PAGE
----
Israel is seeking to increase the amount of battlefield intelligence, and speed with which it is acquired, by training all infantry troops to conduct battlefield interrogations in Arabic. While this sounds wildly ambitious, it isn't. About ten percent of Israeli Jews speak Arabic, and all Jewish students take three years of Arab language in school. How much they remember depends on where they live and how many Arabs they run into (a fifth of Israelis are Arab Moslems).
The new combat intelligence course provides a short list of phrases (and expected answers) that are considered most useful in gathering battlefield intel ("Are there any gunmen around here?" "Is anyone injured?" "Are there any mines or booby traps?" And so on.) The Israeli troops often get good intel from Arab civilians on the battlefield. The most likely foes, Hamas and Hezbollah, openly encourage the use of human shields, which makes a lot of civilians decidedly hostile to Hamas and Hezbollah. Along come some Israeli soldiers, offering some protection and first aid, so, hey, why not give the soldiers some information.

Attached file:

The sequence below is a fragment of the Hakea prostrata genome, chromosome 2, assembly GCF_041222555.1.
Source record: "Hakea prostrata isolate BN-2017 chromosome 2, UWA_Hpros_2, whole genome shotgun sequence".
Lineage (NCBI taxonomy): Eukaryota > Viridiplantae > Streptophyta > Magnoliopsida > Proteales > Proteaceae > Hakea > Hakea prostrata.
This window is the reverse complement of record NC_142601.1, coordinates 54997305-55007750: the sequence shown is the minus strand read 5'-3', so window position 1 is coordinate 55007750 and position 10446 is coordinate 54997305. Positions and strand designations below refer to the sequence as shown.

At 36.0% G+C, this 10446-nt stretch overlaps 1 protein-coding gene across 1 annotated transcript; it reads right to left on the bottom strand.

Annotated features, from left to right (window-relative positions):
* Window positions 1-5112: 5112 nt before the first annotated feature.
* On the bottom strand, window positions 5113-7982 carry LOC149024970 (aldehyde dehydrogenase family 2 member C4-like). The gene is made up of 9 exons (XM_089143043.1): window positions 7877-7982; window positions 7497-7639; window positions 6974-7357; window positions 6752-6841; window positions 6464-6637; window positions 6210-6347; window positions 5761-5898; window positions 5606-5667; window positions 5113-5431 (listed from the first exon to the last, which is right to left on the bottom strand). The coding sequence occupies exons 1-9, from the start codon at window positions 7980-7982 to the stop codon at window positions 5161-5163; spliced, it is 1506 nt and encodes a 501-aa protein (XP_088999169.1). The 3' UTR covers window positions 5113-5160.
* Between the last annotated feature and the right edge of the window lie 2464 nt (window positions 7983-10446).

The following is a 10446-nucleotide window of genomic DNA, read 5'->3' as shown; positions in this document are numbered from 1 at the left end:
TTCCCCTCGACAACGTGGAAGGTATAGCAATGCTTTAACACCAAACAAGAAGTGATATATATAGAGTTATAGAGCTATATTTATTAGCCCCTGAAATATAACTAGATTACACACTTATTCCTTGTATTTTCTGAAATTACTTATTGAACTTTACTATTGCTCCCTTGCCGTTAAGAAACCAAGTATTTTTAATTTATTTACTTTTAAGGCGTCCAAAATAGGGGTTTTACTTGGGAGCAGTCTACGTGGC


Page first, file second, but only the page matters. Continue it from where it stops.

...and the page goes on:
Currently, the infantry have to call in intelligence branch interrogators to deal with civilians. But it's been noted that some company commanders or platoon leaders have organized their own battlefield interrogation teams by identifying Arab speakers and informally preparing them to do battlefield interrogations. All this bubbled up the chain of command, until someone at the top agreed that it would be a good idea to institutionalize the practice. This includes teaching the troops what kind of information is essential to pass on up the line right away, and which they can just act on locally. The new training program is meant to both prepare all infantry to gather more useful intel while in combat, and to make the troops aware of what info must be sent to the intel units as soon as possible.